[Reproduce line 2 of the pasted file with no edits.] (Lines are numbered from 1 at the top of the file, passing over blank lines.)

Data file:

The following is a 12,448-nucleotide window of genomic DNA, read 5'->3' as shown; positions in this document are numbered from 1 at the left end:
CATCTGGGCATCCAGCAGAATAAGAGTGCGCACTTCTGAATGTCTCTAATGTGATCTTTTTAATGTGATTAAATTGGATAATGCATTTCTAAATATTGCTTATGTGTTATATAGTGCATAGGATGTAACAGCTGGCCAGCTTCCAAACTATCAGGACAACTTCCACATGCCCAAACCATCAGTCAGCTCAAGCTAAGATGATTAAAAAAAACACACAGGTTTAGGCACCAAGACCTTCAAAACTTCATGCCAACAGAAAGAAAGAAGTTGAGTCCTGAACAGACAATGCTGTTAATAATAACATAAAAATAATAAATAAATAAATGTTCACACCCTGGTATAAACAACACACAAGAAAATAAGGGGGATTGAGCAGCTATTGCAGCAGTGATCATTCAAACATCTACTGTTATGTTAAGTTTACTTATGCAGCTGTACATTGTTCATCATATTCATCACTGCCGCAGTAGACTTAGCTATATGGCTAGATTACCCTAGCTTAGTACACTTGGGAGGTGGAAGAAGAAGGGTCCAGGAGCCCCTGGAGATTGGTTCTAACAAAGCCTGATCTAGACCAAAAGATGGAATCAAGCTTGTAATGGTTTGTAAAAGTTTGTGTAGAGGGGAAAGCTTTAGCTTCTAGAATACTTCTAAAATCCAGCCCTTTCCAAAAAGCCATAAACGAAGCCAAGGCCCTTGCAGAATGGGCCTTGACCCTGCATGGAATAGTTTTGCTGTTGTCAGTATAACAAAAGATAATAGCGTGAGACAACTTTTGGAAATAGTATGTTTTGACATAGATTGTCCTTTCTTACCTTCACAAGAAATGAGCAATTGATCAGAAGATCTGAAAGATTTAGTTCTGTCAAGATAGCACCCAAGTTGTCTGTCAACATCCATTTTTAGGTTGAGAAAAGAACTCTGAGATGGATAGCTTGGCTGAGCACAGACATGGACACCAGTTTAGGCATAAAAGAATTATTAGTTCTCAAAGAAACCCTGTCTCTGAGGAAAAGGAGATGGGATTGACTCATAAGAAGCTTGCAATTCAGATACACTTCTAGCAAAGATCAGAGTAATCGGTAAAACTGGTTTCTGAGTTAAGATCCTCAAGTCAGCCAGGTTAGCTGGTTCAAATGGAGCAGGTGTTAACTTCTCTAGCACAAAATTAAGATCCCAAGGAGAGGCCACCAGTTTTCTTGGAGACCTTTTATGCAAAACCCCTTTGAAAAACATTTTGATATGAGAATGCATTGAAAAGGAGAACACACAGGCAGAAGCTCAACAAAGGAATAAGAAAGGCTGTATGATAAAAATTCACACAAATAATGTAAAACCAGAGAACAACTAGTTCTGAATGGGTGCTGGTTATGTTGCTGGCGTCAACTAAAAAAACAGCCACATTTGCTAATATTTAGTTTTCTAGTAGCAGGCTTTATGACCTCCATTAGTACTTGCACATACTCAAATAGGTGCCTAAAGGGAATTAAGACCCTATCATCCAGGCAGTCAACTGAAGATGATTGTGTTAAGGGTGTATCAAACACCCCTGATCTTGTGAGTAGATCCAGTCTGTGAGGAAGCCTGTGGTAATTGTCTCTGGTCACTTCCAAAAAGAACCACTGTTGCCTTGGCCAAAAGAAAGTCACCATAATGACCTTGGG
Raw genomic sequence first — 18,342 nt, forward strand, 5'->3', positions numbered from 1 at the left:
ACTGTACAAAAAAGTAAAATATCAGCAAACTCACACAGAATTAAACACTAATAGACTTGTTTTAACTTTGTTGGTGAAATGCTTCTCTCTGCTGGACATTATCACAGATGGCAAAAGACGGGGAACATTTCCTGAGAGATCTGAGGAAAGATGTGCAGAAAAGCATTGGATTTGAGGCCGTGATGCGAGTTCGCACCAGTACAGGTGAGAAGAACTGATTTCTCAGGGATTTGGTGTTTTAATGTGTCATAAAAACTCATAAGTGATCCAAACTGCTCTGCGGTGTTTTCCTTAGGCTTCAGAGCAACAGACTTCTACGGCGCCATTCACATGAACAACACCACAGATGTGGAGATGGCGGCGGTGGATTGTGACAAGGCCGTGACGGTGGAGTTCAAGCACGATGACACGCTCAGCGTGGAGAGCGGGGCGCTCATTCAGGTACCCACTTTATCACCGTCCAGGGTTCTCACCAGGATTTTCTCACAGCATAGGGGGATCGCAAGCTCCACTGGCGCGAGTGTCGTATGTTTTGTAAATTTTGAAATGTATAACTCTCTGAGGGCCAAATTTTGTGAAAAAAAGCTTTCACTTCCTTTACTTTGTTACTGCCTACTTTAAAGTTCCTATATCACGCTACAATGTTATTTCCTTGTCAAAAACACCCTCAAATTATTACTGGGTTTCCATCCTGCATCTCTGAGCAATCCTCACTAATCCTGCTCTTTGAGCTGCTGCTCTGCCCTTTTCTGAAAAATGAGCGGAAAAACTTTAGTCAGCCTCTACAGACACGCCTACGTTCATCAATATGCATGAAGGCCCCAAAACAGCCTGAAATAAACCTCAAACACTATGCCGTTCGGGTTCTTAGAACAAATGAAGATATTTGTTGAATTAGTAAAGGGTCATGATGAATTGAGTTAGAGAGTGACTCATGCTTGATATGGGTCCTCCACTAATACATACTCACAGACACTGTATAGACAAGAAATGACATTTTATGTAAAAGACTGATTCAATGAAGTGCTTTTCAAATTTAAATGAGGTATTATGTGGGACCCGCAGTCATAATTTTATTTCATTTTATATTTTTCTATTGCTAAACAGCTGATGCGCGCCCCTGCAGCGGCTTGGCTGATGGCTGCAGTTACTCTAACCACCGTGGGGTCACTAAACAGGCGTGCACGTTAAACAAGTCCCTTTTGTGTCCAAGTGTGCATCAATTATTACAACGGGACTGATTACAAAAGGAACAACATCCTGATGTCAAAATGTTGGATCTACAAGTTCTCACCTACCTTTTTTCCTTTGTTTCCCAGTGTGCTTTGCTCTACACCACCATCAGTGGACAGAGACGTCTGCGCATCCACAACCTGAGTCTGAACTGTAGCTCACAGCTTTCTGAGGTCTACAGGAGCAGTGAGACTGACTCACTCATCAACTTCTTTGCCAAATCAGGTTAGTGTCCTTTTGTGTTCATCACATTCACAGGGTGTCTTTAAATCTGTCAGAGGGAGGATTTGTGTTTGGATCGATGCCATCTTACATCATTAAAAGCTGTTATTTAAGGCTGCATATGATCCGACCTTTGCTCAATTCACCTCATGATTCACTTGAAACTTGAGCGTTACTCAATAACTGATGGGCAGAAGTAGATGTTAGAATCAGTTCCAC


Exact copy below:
CATCTGGGCATCCAGCAGAATAAGAGTGCGCACTTCTGAATGTCTCTAATGTGATCTTTTTAATGTGATTAAATTGGATAATGCATTTCTAAATATTGCTTATGTGTTATATAGTGCATAGGATGTAACAGCTGGCCAGCTTCCAAACTATCAGGACAACTTCCACATGCCCAAACCATCAGTCAGCTCAAGCTAAGATGATTAAAAAAAACACACAGGTTTAGGCACCAAGACCTTCAAAACTTCATGCCAACAGAAAGAAAGAAGTTGAGTCCTGAACAGACAATGCTGTTAATAATAACATAAAAATAATAAATAAATAAATGTTCACACCCTGGTATAAACAACACACAAGAAAATAAGGGGGATTGAGCAGCTATTGCAGCAGTGATCATTCAAACATCTACTGTTATGTTAAGTTTACTTATGCAGCTGTACATTGTTCATCATATTCATCACTGCCGCAGTAGACTTAGCTATATGGCTAGATTACCCTAGCTTAGTACACTTGGGAGGTGGAAGAAGAAGGGTCCAGGAGCCCCTGGAGATTGGTTCTAACAAAGCCTGATCTAGACCAAAAGATGGAATCAAGCTTGTAATGGTTTGTAAAAGTTTGTGTAGAGGGGAAAGCTTTAGCTTCTAGAATACTTCTAAAATCCAGCCCTTTCCAAAAAGCCATAAACGAAGCCAAGGCCCTTGCAGAATGGGCCTTGACCCTGCATGGAATAGTTTTGCTGTTGTCAGTATAACAAAAGATAATAGCGTGAGACAACTTTTGGAAATAGTATGTTTTGACATAGATTGTCCTTTCTTACCTTCACAAGAAATGAGCAATTGATCAGAAGATCTGAAAGATTTAGTTCTGTCAAGATAGCACCCAAGTTGTCTGTCAACATCCATTTTTAGGTTGAGAAAAGAACTCTGAGATGGATAGCTTGGCTGAGCACAGACATGGACACCAGTTTAGGCATAAAAGAATTATTAGTTCTCAAAGAAACCCTGTCTCTGAGGAAAAGGAGATGGGATTGACTCATAAGAAGCTTGCAATTCAGATACACTTCTAGCAAAGATCAGAGTAATCGGTAAAACTGGTTTCTGAGTTAAGATCCTCAAGTCAGCCAGGTTAGCTGGTTCAAATGGAGCAGGTGTTAACTTCTCTAGCACAAAATTAAGATCCCAAGGAGAGGCCACCAGTTTTCTTGGAGACCTTTTATGCAAAACCCCTTTGAAAAACATTTTGATATGAGAATGCATTGAAAAGGAGAACACACAGGCAGAAGCTCAACAAAGGAATAAGAAAGGCTGTATGATAAAAATTCACACAAATAATGTAAAACCAGAGAACAACTAGTTCTGAATGGGTGCTGGTTATGTTGCTGGCGTCAACTAAAAAAACAGCCACATTTGCTAATATTTAGTTTTCTAGTAGCAGGCTTTATGACCTCCATTAGTACTTGCACATACTCAAATAGGTGCCTAAAGGGAATTAAGACCCTATCATCCAGGCAGTCAACTGAAGATGATTGTGTTAAGGGTGTATCAAACACCCCTGATCTTGTGAGTAGATCCAGTCTGTGAGGAAGCCTGTGGTAATTGTCTCTGGTCACTTCCAAAAAGAACCACTGTTGCCTTGGCCAAAAGAAAGTCACCATAATGACCTTGGG